This week the Memphis Grizzlies announced that new signee Ben McLemore had successful foot surgery and would miss approximately 12 weeks. The 24-year-old from St. Louis fell on another player’s foot while playing pickup in Los Angeles and suffered a “non-displaced fracture of the fifth metatarsal in his right foot” according to a press release from the organization. He should be game ready by November, meaning that he will likely miss training camp and the beginning of the 2017-2018 season.
With the amount of wing depth that the Grizzlies currently possess, this isn’t the end of the world. McLemore should be able to rehab this relatively normal injury and come back to work without having missed much action. The Grizzlies will be able to play any one of Wayne Selden, Tyreke Evans, Troy Daniels, James Ennis III, Chandler Parsons, Dillon Brooks, or potentially even Mario Chalmers, Andrew Harrison, or Wade Baldwin IV in his short absence. Things will be fine.
But McLemore’s injury does highlight one of, if not the most important criteria for a successful Grizzlies 2017-18 campaign: health.
Health has not been on Memphis’ side when it’s counted in recent years.
Last year, Tony Allen missed the first round of the playoffs against the San Antonio Spurs and could have been a difference maker had he had the chance to guard Kawhi Leonard. Mike Conley missed time at the beginning of the season with a broken back, and Parsons was never himself after rehabbing a surgically repaired knee.
The year prior the team played an NBA record 27 players in one season because it was so wrought with injury. The year before that was the now-famous Conley broken face crusade against the Warriors, which, although valiant, must have certainly adversely affected his game and therefore the team’s chances, right?
Every year, it seems, when health needs to break in favor of the Grizz, it doesn’t.
Which is why McLemore’s sudden injury feels like so much more than it is. We saw what an injured new free agent signing looked like last year. Parsons had a terrible season, mostly because it was apparent that he had not recovered from his knee surgery. He was out of shape, could barely jump, and, as a result, had no arc on an ugly jumpshot. He had no training camp to get his timing down and his conditioning up.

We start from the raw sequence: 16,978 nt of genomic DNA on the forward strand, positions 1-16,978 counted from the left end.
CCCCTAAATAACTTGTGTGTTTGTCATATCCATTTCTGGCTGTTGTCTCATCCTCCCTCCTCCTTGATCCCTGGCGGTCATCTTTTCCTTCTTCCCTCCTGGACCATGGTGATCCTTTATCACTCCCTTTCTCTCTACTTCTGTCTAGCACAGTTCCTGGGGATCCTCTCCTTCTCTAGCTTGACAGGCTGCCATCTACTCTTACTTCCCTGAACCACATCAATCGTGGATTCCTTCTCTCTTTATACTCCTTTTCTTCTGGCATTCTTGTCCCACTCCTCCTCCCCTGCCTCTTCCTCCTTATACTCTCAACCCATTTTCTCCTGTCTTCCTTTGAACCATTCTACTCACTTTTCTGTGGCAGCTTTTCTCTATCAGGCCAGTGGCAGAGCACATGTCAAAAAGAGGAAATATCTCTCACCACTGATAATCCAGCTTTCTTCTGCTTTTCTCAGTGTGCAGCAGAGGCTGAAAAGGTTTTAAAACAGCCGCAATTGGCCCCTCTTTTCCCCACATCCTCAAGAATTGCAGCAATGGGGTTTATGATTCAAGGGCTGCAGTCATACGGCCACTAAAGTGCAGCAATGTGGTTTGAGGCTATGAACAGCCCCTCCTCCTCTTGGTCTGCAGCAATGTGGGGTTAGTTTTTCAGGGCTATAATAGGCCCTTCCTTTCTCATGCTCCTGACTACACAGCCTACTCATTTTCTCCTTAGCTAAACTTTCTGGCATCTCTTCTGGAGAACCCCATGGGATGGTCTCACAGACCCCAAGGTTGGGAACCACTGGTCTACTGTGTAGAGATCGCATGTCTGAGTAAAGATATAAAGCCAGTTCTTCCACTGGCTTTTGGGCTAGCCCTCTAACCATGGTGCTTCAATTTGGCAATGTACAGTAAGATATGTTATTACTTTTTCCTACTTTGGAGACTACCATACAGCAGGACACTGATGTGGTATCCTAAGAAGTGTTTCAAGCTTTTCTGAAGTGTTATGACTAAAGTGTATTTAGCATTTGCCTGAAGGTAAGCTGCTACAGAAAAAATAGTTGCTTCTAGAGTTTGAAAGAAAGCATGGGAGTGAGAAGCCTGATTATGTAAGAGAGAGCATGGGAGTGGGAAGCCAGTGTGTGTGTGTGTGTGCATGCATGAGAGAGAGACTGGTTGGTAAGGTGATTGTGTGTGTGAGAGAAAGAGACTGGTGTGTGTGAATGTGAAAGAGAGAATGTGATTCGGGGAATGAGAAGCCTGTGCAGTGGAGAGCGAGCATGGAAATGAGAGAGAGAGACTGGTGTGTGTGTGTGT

With the haunting memory of Parsons’ first season in Memphis fresh in the minds of fans, it might be easy—and potentially warranted—to overreact to McLemore’s less serious foot injury. The tendency to profess gloom and doom comes not only from a recent, bad history of injuries, but also from a wildly drastic spectrum of potential for this year’s team. The team’s chances could swing wildly from playoff threat to sad shell of a once-feared bastion of toughness depending on the physical fitness of Memphis’ players.
Of course, that statement is true of all teams. However, with teams like the Golden State Warriors, Cleveland Cavaliers, and Spurs you don’t hear this caveat because they’ve either been healthy at the right times or have overcome injury (Cleveland’s 2016 title the year after Kevin Love’s shoulder injury comes to mind).
So let’s do two thought experiments. The first will briefly delve into what an entirely, 100% healthy Grizzlies team might look like. The second will examine what might happen if a couple of important cogs—for this example let’s use JaMychal Green (even though he is not technically a Grizzly currently) and Tyreke Evans--were to go down indefinitely in late February. Additionally, Parsons fails to recover again from knee injuries in the second hypothetical.
By 100% healthy I mean that Parsons is better than he was before his first knee surgery, the type of player he should have become had he stayed healthy.
If Parsons, Evans, and eventually McLemore fill the void left by Zach Randolph, Vince Carter, and Allen, things change dramatically for Memphis right off the bat. The team possesses a triumvirate that is excellently suited for one another. For example, let’s think about the pick and roll options between Marc Gasol, Conley, and Parsons.
The Conley-Gasol pairing we know is hard to stop. With Conley’s subversively great handles, quickness, passing ability, finishing, and shooting, he’s already a difficult guy to contain coming off a screen. Gasol’s new-ish range as well as his outstanding vision and basketball IQ make him a threat for a pick and pop, pick and stop (to survey the floor, creating a better look), or a roll to the lane. Now add Parsons as a shooter/playmaker looming on the perimeter. The lane either opens up for Conley/Gasol, or the defense shifts, leaving Parsons open.